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Cateran Trail

Perfect companion: our thoroughly revised rainproof guidebook with builtin Footprint mapping
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+  Rucksack Readers
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Author Topic: Wild camping  (Read 19701 times)
craven
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« on: August 12, 2008, 09:10:07 pm »

Hello

I have just received my copy of The Cateran Trail book guide for Rucksack Readers.  I would like to do this walk in mid-September and am thinking about wild camping whenever possible. (I don’t want to use B&B and hotels.)

Rucksack Readers book says “Wild camping is not allowed anywhere on the Trail without landowners permission”  Is this really true?  Is wild camping that difficult on the route?

Can someone share his experience with me in this matter?   

Chris
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Jacquetta
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« Reply #1 on: August 13, 2008, 08:35:37 am »

That's a really important issue, thanks for raising it.  The short answer is that what I said in the book was true at the time but no longer applies.  Scotland is now one of the best places in the world for would-be wild campers (but beware the midgies Shocked).  Here's what the Scottish Outdoor Access Code (SOAC) says about wild camping:

Quote
Access rights extend to wild camping. This type of camping is lightweight, done in small numbers and only for two or three nights in any one place. You can camp in this way wherever access rights apply but help to avoid causing problems for local people and land managers by not camping in enclosed fields of crops or farm animals and by keeping well away from buildings, roads or historic structures. Take extra care to avoid disturbing deer stalking or grouse shooting. If you wish to camp close to a house or building, seek the owner’s permission. Leave no trace by:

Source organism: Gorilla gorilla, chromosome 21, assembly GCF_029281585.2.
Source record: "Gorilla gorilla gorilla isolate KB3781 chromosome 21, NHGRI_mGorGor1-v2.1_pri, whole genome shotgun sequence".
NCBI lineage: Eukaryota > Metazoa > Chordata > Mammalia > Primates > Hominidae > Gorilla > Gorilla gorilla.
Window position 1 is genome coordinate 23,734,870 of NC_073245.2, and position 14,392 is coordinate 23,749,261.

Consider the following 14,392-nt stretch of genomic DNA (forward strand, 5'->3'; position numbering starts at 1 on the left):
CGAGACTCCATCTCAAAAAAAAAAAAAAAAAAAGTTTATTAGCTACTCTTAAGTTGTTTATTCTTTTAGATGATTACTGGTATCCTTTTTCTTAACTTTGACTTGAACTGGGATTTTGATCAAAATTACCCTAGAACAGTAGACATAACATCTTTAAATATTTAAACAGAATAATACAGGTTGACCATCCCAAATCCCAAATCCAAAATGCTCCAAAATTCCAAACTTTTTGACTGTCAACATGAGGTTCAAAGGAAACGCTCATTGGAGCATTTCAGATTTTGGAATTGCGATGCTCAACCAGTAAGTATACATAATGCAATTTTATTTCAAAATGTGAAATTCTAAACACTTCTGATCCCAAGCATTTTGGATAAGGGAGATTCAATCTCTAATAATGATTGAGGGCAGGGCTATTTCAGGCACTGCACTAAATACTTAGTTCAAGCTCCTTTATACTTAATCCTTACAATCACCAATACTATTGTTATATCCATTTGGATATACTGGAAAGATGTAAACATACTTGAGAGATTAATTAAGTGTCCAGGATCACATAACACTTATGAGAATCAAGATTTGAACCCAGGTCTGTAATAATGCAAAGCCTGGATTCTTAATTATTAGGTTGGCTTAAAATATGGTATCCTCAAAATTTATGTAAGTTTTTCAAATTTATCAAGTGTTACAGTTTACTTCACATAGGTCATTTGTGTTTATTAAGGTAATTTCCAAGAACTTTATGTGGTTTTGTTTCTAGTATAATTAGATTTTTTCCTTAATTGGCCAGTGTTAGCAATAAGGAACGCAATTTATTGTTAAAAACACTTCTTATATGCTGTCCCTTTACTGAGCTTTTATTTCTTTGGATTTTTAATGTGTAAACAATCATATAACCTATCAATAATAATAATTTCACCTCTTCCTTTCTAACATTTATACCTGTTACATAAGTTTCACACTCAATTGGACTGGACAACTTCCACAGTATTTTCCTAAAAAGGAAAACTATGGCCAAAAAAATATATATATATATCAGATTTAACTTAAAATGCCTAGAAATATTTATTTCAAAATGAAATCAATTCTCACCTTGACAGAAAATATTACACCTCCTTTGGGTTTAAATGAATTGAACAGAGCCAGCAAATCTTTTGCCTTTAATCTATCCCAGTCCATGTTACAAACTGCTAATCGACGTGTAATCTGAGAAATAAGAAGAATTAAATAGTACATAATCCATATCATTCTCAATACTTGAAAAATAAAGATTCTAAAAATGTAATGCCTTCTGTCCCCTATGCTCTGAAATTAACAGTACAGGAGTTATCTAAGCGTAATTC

• taking away all your litter
  • removing all traces of your tent pitch and of any open fire (follow the guidance for lighting fires)
  • not causing any pollution.

I suggest you follow this link to the Practical A-Z guide for recreation users.  NB you have to scroll down to W to find the camping bit (even though it's now headed "Camping", no longer "Wild camping").  Access rights apply fairly widely in open country, with some obvious exceptions: check the Houses and gardens entry (which is under H) for clarification.

Our book was published in 2004, before the SOAC had been agreed, so we had to quote what had been agreed between the PKC Trust and landowners.  Nowadays the legal framework is much more generous to wild camping.  Having said that, if exploiting your wild camping rights to the full, please be aware of the background and of your responsibilities to leave no trace.   Obviously it can be a sensitive issue and just one inconsiderate camper can spoil good relations between landowners and campers.
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Jacquetta Megarry, publisher of Rucksack Readers and forum moderator